Why You Should Be Worried If You Don't Get (Narrowband) Compliant by January 1, 2013
In case you haven’t already heard it several times, we must remind you:
So what’s going to happen if you don’t obey the rules and you choose to ignore the FCC mandate? As you may have guessed, it’s not going to be good. But let’s look at some specific penalties that have been set in place and then figure out how you can avoid them.
As stated by the FCC, “Licensees operating in wideband mode after January 1, 2013 that have not received a waiver from the FCC extending the deadline will be in violation of these rules. Operation in violation subject’s licensees to appropriate enforcement action, including admonishments, license revocation and/or monetary forfeitures of up to $16,000 for each such violation or each day of a continuing violation and up to $112,500 for any single act or failure to act.” There are some big numbers mentioned in there and other documentation gives similarly high figures. Let’s break it down a little further to simplify each threatened penalty.
Admonishment (comparable to a warning) from the FCC is the least severe of penalties, but it shouldn’t be taken lightly. If you willfully or repeatedly fail to comply with the conditions clearly stated in numerous public notices that have already been published, you are subject to a penalty. You may have not received a direct notice warning this violation, but the FCC has been educating and putting this information out regularly and consistently for years, leaving no viable excuses for not taking any action. Next penalty mentioned is losing your license. I don’t think it requires explanation to know the consequences one would face if their license is lost; you can’t operate. Last but not least we have the monetary fines. By means of demonstrating how these fines can jump to several thousands of dollars rather quickly, below are examples of actual fines (per Pike & Fischer’s Radio Regulation):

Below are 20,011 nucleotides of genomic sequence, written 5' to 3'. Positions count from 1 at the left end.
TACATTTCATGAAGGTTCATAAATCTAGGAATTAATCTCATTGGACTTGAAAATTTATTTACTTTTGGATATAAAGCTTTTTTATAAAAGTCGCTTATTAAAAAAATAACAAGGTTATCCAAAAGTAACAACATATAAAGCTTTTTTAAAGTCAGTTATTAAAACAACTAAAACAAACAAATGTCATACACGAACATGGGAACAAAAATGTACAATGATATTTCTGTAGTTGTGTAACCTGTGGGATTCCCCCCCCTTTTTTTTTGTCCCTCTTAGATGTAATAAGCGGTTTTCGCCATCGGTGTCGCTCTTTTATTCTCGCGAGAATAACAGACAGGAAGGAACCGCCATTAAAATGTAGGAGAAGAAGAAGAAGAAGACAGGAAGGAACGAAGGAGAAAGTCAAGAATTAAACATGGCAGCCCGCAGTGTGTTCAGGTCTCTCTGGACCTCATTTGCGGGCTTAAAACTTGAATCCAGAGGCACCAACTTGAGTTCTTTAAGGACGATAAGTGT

- Interference $7,000
- Unauthorized discontinuance of service $5,000
- Use of unauthorized equipment $5,000
- Failure to respond to Commission communications $4,000
- Unauthorized emissions $4,000
- Failure to engage in required frequency coordination $4,000
- Failure to file required forms or information $3,000
- Failure to maintain required records $1,000
Another instrumental piece to this puzzle is licensing. Most importantly (and sometimes most commonly overlooked) is the fact that your license must be current and updated. This means different things for everyone. If your license is up to date, all you need to adjust is the emissions designator. But if the narrowbanding process has resulted in acquiring new equipment or other circumstances, you’ll need to follow other procedures. If you’d like assistance with this today, contact us or stay tuned for an article on license specifications and guidance for submitting extension waivers coming soon.
If that’s not enough to get you to take action, then let us know what would. Chicago Communications stands ready to help you find a solution that works for you. Additional information concerning narrowbanding migration and compliance is available on our website and at the Public Safety and Homeland Security Bureau’s narrowbanding webpage: www.fcc.gov/narrowbanding, which is updated regularly.
*For further documentation or official examples of forfeiture notices, contact us.*
This article was written by Jill McNamara, Internet Marketing Coordinator at Chicago Communications. Jill has written all of the Meet Our Techs & Employee Spotlight articles for ChiComm's blog and continues to seek opportunities for similar blog articles from current employees & customers. If you'd like to submit a suggestion for Jill, Contact Us!